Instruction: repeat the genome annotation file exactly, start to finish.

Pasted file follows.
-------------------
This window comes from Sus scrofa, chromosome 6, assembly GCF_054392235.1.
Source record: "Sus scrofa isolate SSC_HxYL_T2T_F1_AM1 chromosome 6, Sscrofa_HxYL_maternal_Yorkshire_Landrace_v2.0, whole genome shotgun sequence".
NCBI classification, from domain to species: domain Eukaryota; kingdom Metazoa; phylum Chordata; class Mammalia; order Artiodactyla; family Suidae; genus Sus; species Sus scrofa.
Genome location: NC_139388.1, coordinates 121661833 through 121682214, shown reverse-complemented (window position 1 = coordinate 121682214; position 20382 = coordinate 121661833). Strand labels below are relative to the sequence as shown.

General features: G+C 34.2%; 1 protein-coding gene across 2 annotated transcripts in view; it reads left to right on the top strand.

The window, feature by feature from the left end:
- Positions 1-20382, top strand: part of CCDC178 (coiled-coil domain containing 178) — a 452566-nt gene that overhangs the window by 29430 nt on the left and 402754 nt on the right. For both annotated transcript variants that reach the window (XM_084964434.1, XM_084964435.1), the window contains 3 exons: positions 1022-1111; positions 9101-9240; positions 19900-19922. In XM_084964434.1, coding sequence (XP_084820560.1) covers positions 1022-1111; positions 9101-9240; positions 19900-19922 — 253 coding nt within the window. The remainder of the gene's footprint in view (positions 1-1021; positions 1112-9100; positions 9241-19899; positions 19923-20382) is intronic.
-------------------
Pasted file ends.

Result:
This window comes from Sus scrofa, chromosome 6, assembly GCF_054392235.1.
Source record: "Sus scrofa isolate SSC_HxYL_T2T_F1_AM1 chromosome 6, Sscrofa_HxYL_maternal_Yorkshire_Landrace_v2.0, whole genome shotgun sequence".
NCBI classification, from domain to species: domain Eukaryota; kingdom Metazoa; phylum Chordata; class Mammalia; order Artiodactyla; family Suidae; genus Sus; species Sus scrofa.
Genome location: NC_139388.1, coordinates 121661833 through 121682214, shown reverse-complemented (window position 1 = coordinate 121682214; position 20382 = coordinate 121661833). Strand labels below are relative to the sequence as shown.

General features: G+C 34.2%; 1 protein-coding gene across 2 annotated transcripts in view; it reads left to right on the top strand.

The window, feature by feature from the left end:
- Positions 1-20382, top strand: part of CCDC178 (coiled-coil domain containing 178) — a 452566-nt gene that overhangs the window by 29430 nt on the left and 402754 nt on the right. For both annotated transcript variants that reach the window (XM_084964434.1, XM_084964435.1), the window contains 3 exons: positions 1022-1111; positions 9101-9240; positions 19900-19922. In XM_084964434.1, coding sequence (XP_084820560.1) covers positions 1022-1111; positions 9101-9240; positions 19900-19922 — 253 coding nt within the window. The remainder of the gene's footprint in view (positions 1-1021; positions 1112-9100; positions 9241-19899; positions 19923-20382) is intronic.